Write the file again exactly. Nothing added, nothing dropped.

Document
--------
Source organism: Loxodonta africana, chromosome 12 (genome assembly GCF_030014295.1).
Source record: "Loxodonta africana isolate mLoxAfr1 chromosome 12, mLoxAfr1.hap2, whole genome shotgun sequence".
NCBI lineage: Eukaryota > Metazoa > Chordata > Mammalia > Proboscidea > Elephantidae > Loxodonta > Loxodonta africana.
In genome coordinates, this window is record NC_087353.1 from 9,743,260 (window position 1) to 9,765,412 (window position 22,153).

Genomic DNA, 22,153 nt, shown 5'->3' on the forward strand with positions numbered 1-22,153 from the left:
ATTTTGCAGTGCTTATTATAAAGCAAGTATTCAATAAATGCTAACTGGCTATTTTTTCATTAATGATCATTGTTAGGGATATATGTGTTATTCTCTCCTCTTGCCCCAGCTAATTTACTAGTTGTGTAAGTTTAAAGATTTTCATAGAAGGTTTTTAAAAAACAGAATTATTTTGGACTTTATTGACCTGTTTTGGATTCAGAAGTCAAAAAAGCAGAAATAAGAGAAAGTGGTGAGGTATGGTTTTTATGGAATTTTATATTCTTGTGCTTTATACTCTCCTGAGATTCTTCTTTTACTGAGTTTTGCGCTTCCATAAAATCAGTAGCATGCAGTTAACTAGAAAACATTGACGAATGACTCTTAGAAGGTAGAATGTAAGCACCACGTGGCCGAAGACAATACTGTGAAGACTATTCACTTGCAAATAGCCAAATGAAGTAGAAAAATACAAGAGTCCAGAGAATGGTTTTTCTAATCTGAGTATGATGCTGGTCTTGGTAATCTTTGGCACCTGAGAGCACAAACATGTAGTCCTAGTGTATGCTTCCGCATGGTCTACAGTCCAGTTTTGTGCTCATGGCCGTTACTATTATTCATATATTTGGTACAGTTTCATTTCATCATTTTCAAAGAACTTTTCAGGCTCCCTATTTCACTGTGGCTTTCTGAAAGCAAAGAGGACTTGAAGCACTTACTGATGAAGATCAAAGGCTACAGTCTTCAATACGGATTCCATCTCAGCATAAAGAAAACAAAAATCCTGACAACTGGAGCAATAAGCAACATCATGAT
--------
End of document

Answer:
Source organism: Loxodonta africana, chromosome 12 (genome assembly GCF_030014295.1).
Source record: "Loxodonta africana isolate mLoxAfr1 chromosome 12, mLoxAfr1.hap2, whole genome shotgun sequence".
NCBI lineage: Eukaryota > Metazoa > Chordata > Mammalia > Proboscidea > Elephantidae > Loxodonta > Loxodonta africana.
In genome coordinates, this window is record NC_087353.1 from 9,743,260 (window position 1) to 9,765,412 (window position 22,153).

Genomic DNA, 22,153 nt, shown 5'->3' on the forward strand with positions numbered 1-22,153 from the left:
ATTTTGCAGTGCTTATTATAAAGCAAGTATTCAATAAATGCTAACTGGCTATTTTTTCATTAATGATCATTGTTAGGGATATATGTGTTATTCTCTCCTCTTGCCCCAGCTAATTTACTAGTTGTGTAAGTTTAAAGATTTTCATAGAAGGTTTTTAAAAAACAGAATTATTTTGGACTTTATTGACCTGTTTTGGATTCAGAAGTCAAAAAAGCAGAAATAAGAGAAAGTGGTGAGGTATGGTTTTTATGGAATTTTATATTCTTGTGCTTTATACTCTCCTGAGATTCTTCTTTTACTGAGTTTTGCGCTTCCATAAAATCAGTAGCATGCAGTTAACTAGAAAACATTGACGAATGACTCTTAGAAGGTAGAATGTAAGCACCACGTGGCCGAAGACAATACTGTGAAGACTATTCACTTGCAAATAGCCAAATGAAGTAGAAAAATACAAGAGTCCAGAGAATGGTTTTTCTAATCTGAGTATGATGCTGGTCTTGGTAATCTTTGGCACCTGAGAGCACAAACATGTAGTCCTAGTGTATGCTTCCGCATGGTCTACAGTCCAGTTTTGTGCTCATGGCCGTTACTATTATTCATATATTTGGTACAGTTTCATTTCATCATTTTCAAAGAACTTTTCAGGCTCCCTATTTCACTGTGGCTTTCTGAAAGCAAAGAGGACTTGAAGCACTTACTGATGAAGATCAAAGGCTACAGTCTTCAATACGGATTCCATCTCAGCATAAAGAAAACAAAAATCCTGACAACTGGAGCAATAAGCAACATCATGAT